Justine Cassell


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Most Recent Affiliation(s):


  • Massachusetts Institute of Technology, Media Lab

Bio:

  • SIGGRAPH 2000

    Justine Cassell is faculty at MIT’s Media Laboratory. After ten years studying human communication through microanalysis of videotaped data, Cassell began to bring her knowledge of human conversation to the design of computational systems, co-designing the first autonomous animated agent with speech, gesture, intonation and facial expression in 1994. She is currently implementing the third generation of embodied conversational character. The architecture for this new agent is based on conversational functions, allowing the system to exploit users’ natural speech, gesture and head movement in the input to organize conversation, and to respond with autonomous appropriate verbal and nonverbal behaviors of its own.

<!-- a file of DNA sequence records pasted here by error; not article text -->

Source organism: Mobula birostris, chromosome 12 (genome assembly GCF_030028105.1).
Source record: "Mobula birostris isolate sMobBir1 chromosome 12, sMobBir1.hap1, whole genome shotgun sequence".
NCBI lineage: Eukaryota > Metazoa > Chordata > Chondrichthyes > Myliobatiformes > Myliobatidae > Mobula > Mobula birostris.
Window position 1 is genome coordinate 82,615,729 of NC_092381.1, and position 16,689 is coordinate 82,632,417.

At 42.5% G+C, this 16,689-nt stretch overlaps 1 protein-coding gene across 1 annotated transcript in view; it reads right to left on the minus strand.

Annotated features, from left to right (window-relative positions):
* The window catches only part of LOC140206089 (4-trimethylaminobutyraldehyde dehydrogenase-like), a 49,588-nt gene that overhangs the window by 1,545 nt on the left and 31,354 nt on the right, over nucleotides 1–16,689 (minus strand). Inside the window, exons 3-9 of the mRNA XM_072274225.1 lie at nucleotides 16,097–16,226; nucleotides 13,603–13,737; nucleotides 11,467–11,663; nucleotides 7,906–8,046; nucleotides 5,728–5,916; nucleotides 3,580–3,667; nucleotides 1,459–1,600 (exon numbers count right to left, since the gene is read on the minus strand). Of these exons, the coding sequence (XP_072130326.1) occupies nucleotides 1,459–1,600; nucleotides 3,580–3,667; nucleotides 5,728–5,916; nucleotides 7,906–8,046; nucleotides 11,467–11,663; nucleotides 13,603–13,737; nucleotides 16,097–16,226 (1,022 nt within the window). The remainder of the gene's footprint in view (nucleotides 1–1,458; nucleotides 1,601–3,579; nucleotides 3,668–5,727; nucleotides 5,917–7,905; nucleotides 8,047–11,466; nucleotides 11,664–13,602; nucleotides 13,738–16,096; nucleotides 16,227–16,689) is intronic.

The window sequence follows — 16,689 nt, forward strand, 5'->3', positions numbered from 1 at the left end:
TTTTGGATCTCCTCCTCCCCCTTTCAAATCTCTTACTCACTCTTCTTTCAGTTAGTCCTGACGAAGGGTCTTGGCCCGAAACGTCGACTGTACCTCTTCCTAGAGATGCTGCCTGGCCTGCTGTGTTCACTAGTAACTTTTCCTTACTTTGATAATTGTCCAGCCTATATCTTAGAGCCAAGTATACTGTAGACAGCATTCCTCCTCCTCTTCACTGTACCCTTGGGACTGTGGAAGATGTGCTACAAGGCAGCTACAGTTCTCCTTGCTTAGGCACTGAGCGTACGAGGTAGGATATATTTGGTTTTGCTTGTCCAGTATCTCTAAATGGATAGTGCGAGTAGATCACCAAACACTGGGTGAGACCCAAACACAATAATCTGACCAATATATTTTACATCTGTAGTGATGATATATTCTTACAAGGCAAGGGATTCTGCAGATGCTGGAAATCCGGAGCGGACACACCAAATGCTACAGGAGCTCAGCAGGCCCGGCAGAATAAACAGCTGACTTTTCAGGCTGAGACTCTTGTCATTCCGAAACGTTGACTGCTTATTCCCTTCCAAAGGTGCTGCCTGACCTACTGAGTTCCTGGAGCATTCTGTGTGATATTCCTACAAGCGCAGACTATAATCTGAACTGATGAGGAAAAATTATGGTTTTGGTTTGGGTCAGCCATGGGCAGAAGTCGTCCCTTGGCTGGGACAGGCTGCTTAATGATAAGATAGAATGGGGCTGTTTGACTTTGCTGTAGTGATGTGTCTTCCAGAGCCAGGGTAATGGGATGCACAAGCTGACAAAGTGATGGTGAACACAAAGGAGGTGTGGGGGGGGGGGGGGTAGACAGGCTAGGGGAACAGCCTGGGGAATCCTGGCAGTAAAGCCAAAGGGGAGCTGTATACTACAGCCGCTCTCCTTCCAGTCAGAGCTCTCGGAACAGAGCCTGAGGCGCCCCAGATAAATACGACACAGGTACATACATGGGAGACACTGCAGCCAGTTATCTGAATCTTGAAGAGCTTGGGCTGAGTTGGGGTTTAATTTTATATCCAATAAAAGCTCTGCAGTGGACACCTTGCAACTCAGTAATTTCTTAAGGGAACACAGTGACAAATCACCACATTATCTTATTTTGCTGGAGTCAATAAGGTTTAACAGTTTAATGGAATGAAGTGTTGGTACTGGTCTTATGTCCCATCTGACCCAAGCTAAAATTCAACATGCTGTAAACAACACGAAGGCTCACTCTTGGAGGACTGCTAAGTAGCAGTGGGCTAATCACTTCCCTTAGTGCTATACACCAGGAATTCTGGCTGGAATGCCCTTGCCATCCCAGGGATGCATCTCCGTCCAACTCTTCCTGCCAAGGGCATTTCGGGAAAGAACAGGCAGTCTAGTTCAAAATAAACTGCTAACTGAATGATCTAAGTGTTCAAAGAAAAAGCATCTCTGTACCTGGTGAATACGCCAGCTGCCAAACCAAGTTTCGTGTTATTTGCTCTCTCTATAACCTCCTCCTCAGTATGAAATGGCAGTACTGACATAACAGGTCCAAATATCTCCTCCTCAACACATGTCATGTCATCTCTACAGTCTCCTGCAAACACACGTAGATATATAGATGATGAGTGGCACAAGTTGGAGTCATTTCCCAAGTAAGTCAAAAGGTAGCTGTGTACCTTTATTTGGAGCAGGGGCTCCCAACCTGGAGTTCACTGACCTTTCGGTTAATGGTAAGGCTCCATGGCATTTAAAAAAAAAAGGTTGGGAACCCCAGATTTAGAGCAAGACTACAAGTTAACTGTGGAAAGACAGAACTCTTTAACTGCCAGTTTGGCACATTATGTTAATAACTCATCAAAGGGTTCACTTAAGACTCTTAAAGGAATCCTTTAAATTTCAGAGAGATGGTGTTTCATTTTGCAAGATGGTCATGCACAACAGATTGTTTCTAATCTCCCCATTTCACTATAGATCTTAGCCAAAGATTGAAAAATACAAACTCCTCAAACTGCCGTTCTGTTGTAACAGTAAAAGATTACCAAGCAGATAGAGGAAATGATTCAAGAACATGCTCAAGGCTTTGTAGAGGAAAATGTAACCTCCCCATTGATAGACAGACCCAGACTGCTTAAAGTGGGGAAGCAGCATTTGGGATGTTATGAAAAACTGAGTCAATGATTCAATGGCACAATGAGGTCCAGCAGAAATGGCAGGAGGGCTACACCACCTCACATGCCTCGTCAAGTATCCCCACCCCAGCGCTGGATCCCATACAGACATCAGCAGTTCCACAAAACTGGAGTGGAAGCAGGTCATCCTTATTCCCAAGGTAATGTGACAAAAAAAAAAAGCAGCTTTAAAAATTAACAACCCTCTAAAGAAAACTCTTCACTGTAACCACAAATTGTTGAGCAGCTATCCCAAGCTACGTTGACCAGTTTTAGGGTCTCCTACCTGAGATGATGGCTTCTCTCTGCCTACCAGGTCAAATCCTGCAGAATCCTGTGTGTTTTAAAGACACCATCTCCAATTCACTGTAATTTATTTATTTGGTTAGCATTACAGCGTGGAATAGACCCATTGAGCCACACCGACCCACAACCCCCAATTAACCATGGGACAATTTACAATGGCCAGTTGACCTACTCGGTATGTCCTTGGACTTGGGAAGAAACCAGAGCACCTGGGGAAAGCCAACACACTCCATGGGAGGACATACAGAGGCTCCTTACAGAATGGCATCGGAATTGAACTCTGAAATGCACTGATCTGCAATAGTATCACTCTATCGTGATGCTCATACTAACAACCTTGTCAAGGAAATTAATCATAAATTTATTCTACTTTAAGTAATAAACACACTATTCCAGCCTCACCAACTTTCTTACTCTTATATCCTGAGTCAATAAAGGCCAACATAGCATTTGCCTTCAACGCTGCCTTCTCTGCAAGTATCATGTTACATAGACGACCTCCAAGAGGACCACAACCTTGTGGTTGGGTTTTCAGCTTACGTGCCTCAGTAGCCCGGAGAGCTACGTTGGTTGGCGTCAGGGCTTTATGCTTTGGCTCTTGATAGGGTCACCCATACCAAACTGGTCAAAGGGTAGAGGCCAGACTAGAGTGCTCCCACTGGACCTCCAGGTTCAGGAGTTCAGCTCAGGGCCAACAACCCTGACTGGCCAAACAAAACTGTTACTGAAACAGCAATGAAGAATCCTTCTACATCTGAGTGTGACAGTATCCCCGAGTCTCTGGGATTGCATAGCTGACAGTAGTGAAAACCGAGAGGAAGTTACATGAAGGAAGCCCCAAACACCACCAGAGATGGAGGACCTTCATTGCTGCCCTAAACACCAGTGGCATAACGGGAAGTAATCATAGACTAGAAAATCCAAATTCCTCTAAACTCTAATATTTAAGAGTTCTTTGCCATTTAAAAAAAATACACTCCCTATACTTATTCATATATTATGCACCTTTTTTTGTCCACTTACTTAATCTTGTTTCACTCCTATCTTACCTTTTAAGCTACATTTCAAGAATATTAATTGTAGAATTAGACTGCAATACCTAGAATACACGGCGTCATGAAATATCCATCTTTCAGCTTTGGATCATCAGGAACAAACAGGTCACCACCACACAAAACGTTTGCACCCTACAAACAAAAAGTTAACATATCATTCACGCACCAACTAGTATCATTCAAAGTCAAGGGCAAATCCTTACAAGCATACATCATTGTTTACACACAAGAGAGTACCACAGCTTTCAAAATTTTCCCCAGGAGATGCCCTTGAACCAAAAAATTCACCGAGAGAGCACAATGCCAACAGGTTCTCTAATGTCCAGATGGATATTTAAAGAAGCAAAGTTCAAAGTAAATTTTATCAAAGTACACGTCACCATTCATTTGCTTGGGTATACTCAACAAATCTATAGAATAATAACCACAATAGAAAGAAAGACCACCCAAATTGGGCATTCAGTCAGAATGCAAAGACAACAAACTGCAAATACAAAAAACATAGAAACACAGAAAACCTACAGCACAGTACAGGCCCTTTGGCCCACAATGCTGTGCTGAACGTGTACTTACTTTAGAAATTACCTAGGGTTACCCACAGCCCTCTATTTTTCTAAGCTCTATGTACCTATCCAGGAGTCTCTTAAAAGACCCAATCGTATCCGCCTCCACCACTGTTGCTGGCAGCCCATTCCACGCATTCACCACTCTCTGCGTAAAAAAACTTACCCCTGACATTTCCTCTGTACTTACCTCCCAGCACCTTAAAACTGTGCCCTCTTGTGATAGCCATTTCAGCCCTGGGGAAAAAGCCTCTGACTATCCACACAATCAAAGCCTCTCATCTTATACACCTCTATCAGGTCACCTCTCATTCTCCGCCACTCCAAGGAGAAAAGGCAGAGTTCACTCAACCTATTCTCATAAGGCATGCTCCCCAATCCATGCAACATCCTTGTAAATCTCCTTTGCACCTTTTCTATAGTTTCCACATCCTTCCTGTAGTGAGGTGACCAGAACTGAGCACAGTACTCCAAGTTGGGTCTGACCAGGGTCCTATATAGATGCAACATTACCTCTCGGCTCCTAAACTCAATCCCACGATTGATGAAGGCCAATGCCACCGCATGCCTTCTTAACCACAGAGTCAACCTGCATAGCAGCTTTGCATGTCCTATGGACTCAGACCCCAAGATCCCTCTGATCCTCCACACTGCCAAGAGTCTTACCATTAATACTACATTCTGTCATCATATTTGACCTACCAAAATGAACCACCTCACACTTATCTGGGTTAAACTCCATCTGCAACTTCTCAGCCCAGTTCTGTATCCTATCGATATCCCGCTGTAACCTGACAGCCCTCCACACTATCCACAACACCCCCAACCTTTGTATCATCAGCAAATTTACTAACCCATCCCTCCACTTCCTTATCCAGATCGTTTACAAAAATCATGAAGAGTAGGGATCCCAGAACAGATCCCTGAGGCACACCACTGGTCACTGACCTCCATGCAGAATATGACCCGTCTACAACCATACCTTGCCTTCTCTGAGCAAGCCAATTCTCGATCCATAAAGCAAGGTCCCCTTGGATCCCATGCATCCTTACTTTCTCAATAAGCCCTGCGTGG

SIGGRAPH 1999

    Justine Cassell is faculty at MIT’s Media Laboratory. After ten years studying human communication through microanalysis of videotaped data, Cassell began to bring her knowledge of human conversation to the design of computational systems, co-designing the first autonomous animated agent with speech, gesture, intonation and facial expression in 1994. She is currently implementing the third generation of embodied conversational character. The architecture for this new agent is based on conversational functions, allowing the system to exploit users’ natural speech, gesture and bead movement in the input to organize conversation, and to respond with autonomous appropriate verbal and nonverbal behaviors of its own.  

    SIGGRAPH 1996

    Justine Cassell is faculty at MIT’s Media Laboratory, where she heads the Gesture and Narrative Language Group. Previously she was National Science Foundation Visiting Professor in the Department of Computer Science, and Fellow of the Institute for Research in Cognitive Science, at the University of Pennsylvania. She holds two PhDs from the University of Chicago; one in Linguistics, and one in Psychology. Her research interests include the relationship between verbal and nonverbal behavior, autonomous animated conversing agents, and interactive storytelling systems designed for and by adults and children. Her work on integrating gesture, speech, and facial expression in autonomous animated conversing agents has been presented, among other places, at SIGGRAPH ’94.  

     


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